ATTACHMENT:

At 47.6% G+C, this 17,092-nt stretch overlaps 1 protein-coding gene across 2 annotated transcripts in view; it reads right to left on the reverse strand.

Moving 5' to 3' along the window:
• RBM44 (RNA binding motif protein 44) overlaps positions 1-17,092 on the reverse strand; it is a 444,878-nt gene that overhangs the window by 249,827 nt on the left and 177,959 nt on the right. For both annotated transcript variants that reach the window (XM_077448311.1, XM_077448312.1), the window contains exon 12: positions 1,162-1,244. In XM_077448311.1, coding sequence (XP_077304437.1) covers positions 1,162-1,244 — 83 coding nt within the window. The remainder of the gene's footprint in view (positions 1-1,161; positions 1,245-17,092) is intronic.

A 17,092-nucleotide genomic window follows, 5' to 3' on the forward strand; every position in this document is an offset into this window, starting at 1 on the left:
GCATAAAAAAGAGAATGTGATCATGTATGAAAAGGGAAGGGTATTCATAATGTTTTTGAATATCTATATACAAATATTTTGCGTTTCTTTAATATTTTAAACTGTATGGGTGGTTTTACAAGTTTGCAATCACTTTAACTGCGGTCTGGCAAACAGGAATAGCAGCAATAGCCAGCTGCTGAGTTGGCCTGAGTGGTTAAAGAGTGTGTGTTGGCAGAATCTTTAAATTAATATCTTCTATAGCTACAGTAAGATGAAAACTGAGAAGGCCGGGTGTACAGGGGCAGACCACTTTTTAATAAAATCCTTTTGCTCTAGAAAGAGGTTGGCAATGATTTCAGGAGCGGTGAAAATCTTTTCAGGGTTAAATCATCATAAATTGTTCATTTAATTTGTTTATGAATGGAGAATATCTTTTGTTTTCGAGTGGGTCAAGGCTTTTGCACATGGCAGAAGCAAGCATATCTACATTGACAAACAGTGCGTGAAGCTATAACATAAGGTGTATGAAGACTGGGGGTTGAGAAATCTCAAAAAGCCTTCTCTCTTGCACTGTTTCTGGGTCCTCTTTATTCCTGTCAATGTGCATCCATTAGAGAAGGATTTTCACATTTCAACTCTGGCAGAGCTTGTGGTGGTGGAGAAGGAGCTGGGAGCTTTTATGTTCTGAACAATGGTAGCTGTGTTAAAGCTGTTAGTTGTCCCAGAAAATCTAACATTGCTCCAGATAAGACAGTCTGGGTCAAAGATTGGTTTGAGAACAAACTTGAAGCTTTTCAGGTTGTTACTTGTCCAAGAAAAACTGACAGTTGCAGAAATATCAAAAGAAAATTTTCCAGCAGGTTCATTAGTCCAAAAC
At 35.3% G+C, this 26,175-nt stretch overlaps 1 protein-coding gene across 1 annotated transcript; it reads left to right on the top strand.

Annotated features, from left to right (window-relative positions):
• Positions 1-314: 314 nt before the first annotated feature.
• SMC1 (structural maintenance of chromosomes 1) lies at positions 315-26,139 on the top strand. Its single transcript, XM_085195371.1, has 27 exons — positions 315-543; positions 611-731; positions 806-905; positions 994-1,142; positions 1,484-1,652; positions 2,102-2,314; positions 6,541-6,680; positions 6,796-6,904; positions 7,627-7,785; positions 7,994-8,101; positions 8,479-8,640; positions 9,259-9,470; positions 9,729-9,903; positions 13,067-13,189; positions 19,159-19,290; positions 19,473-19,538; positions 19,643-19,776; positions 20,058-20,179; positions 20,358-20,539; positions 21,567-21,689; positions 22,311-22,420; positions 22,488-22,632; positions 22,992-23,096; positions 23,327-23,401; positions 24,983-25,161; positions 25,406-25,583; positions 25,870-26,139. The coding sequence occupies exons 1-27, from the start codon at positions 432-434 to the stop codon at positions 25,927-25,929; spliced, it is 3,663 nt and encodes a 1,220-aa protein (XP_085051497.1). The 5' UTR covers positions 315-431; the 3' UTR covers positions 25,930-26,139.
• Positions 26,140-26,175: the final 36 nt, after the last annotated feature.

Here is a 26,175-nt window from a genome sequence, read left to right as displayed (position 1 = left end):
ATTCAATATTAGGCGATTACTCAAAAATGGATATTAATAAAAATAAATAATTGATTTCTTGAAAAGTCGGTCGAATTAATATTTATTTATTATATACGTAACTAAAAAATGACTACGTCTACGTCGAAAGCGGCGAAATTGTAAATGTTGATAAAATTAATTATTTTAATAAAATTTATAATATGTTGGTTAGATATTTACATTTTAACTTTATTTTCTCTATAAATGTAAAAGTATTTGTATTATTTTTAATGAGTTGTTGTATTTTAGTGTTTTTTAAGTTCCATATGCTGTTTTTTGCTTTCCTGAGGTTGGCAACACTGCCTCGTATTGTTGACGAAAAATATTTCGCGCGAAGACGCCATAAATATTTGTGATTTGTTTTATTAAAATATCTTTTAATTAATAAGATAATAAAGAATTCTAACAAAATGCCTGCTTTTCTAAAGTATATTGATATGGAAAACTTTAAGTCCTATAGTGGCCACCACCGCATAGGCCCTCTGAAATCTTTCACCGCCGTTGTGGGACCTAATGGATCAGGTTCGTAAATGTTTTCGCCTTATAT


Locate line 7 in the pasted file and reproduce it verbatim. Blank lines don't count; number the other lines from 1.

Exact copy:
Annotated features, from left to right (window-relative positions):